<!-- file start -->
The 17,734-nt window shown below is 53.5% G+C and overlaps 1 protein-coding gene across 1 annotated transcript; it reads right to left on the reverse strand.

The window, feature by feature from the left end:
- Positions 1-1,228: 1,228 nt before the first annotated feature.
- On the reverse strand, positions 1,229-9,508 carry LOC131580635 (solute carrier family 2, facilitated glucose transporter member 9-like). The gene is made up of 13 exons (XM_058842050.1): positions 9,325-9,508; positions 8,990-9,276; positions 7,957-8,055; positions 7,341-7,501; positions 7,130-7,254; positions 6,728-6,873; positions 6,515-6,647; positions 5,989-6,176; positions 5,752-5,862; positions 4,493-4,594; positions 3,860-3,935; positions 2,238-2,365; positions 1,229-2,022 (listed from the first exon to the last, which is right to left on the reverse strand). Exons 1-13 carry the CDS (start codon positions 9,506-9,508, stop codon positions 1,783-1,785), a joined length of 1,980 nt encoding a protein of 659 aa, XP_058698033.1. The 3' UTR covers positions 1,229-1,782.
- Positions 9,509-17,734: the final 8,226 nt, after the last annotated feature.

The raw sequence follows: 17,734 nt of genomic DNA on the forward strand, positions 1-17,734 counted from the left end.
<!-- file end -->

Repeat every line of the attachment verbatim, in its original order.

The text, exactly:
The 17,734-nt window shown below is 53.5% G+C and overlaps 1 protein-coding gene across 1 annotated transcript; it reads right to left on the reverse strand.

The window, feature by feature from the left end:
- Positions 1-1,228: 1,228 nt before the first annotated feature.
- On the reverse strand, positions 1,229-9,508 carry LOC131580635 (solute carrier family 2, facilitated glucose transporter member 9-like). The gene is made up of 13 exons (XM_058842050.1): positions 9,325-9,508; positions 8,990-9,276; positions 7,957-8,055; positions 7,341-7,501; positions 7,130-7,254; positions 6,728-6,873; positions 6,515-6,647; positions 5,989-6,176; positions 5,752-5,862; positions 4,493-4,594; positions 3,860-3,935; positions 2,238-2,365; positions 1,229-2,022 (listed from the first exon to the last, which is right to left on the reverse strand). Exons 1-13 carry the CDS (start codon positions 9,506-9,508, stop codon positions 1,783-1,785), a joined length of 1,980 nt encoding a protein of 659 aa, XP_058698033.1. The 3' UTR covers positions 1,229-1,782.
- Positions 9,509-17,734: the final 8,226 nt, after the last annotated feature.

The raw sequence follows: 17,734 nt of genomic DNA on the forward strand, positions 1-17,734 counted from the left end.